February 2009 Archives
The Shepard Fairey vs. A.P. lawsuit points out that while a picture might get to be unique, images only get to be iconic.
During this writing, I'm listening to Terry Gross of NPR doing interviews in which the copyright lawsuit of Shepard Fairey vs. the Associated Press is shaping up as a debate about the right to appropriate versus the prohibition to misappropriate.
So far, no one in the interviews is actually honing in on this specific conflict with those words. There's a lot of chatter about "Fair Use". Even the lawyer who is discussing the issue is pointing out that there is no one-size-fits-all regulation that pushes the court one way or the other.
Fairey notes that he used Google to find the photo of Barack Obama on which he based his poster. No one is claiming an illegal discovery of distributed material. Is Google illegally distributing photos? Let's watch the A.P.sue Google.
Next, "appropriate" comes off as a slippery slope. Even the Webster dictionary acknowledges three different meanings, but I'll line them up here the way a prosecutor would:
1 : to set apart for or assign to a particular purpose or use
2 : to take exclusive possession of
3 : to take or make use of without authority or right
Of course Google does not make #2 very likely to begin with.
So, what about "misappropriate"? Apparently it only pertains to (or I should say against) the first meaning (above) of "appropriate" . Otherwise, as prosecutors, we'd get a negation of our real intent in both #2 and #3!
We have to think that Fairey, both by word and deed, is defending his right to meaning #1. But the A.P. is saying that he doesn't have that right because the A.P. , it claims, itself already has that right, exclusively. This would suggest that the A.P. somehow explicitly prohibited the particular use of the photograph that in effect made it a "sketch" for the famous Obama Hope poster that Fairey produced.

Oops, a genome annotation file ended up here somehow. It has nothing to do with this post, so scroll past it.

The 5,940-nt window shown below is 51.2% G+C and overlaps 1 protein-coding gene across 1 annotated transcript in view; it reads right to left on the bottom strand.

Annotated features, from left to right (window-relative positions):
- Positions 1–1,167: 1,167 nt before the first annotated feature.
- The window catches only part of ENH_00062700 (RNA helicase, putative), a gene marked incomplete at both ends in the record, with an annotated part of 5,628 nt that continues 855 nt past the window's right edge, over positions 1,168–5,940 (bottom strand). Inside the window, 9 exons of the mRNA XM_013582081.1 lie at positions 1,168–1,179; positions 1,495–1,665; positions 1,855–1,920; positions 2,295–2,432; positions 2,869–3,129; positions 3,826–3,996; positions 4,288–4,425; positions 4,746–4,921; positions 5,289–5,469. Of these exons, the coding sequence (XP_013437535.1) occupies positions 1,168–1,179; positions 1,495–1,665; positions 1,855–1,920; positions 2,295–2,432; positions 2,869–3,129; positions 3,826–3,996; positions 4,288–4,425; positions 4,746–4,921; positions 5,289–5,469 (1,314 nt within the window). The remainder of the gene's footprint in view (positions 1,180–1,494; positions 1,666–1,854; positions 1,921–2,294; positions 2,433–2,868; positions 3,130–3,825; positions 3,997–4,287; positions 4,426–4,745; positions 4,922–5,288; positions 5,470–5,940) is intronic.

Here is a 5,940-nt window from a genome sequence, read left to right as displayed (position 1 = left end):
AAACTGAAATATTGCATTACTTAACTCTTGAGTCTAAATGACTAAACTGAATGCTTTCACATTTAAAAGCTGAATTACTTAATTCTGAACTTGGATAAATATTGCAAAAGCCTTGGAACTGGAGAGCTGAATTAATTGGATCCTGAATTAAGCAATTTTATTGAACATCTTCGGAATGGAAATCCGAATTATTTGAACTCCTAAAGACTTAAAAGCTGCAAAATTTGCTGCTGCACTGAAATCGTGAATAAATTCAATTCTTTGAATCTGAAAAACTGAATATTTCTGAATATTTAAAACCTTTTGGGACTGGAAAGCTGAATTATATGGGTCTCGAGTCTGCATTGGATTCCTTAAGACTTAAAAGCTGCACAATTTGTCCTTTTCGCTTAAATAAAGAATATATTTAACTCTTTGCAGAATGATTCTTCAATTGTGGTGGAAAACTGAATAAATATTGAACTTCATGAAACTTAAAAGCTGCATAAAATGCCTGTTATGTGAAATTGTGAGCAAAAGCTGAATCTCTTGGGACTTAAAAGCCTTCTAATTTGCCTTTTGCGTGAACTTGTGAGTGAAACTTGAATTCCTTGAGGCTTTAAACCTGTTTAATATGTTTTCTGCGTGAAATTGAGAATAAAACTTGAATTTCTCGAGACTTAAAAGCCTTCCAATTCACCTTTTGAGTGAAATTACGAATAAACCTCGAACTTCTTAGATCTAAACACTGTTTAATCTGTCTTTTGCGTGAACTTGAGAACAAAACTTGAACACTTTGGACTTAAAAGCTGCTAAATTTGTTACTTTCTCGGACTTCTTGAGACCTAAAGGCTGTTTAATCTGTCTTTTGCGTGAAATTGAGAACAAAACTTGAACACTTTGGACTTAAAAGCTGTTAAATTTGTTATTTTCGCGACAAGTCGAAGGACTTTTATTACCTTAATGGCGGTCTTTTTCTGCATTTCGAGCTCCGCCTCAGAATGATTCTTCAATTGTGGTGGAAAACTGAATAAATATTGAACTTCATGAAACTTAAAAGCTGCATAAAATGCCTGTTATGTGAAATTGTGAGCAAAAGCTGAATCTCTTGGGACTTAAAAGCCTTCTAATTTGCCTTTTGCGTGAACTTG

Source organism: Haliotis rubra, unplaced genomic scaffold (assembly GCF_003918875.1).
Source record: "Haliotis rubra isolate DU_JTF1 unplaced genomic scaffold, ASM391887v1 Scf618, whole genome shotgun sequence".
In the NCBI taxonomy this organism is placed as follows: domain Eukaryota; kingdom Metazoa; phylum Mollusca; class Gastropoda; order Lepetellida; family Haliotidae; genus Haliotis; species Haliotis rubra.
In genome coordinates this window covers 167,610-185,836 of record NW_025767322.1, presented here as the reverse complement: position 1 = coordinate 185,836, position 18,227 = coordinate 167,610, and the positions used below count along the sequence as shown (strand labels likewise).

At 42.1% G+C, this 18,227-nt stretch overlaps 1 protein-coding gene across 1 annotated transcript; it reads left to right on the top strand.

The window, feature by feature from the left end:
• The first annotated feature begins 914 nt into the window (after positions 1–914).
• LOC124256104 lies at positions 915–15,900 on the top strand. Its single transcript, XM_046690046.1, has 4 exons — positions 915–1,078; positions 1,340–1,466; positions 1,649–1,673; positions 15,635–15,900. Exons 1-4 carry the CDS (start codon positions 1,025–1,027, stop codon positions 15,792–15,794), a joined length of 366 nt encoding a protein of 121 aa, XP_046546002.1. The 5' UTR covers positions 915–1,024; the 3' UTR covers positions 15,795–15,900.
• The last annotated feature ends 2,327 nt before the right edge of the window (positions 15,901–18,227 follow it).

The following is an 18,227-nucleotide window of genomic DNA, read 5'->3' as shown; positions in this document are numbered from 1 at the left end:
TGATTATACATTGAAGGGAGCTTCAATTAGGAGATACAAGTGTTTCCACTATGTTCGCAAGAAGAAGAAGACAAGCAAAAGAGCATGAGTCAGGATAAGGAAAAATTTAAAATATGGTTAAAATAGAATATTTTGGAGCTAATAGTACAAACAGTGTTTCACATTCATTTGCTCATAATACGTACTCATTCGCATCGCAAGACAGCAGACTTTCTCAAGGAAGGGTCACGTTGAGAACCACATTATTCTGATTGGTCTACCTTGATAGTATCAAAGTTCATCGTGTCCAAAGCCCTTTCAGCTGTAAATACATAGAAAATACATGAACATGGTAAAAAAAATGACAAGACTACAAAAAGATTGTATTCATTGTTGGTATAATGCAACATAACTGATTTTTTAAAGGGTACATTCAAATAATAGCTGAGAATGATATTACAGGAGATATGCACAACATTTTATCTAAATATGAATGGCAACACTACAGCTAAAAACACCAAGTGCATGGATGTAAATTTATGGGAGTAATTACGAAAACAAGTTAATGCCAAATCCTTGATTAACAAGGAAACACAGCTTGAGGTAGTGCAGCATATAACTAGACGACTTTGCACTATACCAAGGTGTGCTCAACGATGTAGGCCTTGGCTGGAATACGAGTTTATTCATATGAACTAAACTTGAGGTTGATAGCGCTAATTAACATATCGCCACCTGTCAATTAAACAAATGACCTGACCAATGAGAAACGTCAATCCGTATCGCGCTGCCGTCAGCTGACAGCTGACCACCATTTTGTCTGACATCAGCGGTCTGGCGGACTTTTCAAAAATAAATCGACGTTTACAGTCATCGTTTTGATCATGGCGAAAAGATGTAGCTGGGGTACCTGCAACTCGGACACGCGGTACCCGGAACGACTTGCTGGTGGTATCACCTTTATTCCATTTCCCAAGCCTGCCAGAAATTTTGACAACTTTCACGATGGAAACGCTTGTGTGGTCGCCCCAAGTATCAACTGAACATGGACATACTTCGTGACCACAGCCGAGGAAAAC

For just a second, it's worth pointing out that the photographer said he didn't recognize that the photograph was his, when it started to circulate across the media with attribution to him. This is interesting, a little, but not relevant since he had "filed" the photo with the A.P. when it was taken, and got paid for doing that -- namely, for creating A.P.'s property.
What starts to emerge is that Fairey is in trouble with the A.P. because he did not disguise A.P.'s property enough with his transformations of it and additions to it. But the real reason why the A.P. is upset is because the A.P. considers Fairey's picture to be an unauthorized version of the same image that the A.P. feels makes its picture (property) valuable in a marketplace.
If this is going to hold up for the A.P., then there would need to be some ruling that says the A.P. had -- and used -- a legal mechanism for acquiring exclusive authority over the use of the image, not just exclusive ownership of the picture. That's not likely to hold up: all it would take is for any picture of sufficient similarity, made by any other (especially non-A.P.) photographer or draftsperson at the same event, to surface and present the same image.
Even if that did not actually happen, logically it remains that such exclusive authority over use of an image is implausible due to the high probability that the venue where the photograph was made would allow reasonable alternatives either at the same time or at many other times. A.P. cannot control the icon that Obama has already become. (How hard is it to come up with an image of Obama looking visionary and hopeful? It's basically a pose if intentional, and not-unusual body language if not. All you need to do is "cover" the guy. Surveillance.)
Once we concede that the image is not especially rare, and admit that due to circumstances it is illogical to assume the possibility of control over it, the A.P.'s picture simpy reverts back to being property; and when it comes to property, the salient issue is not duplication but trespassing.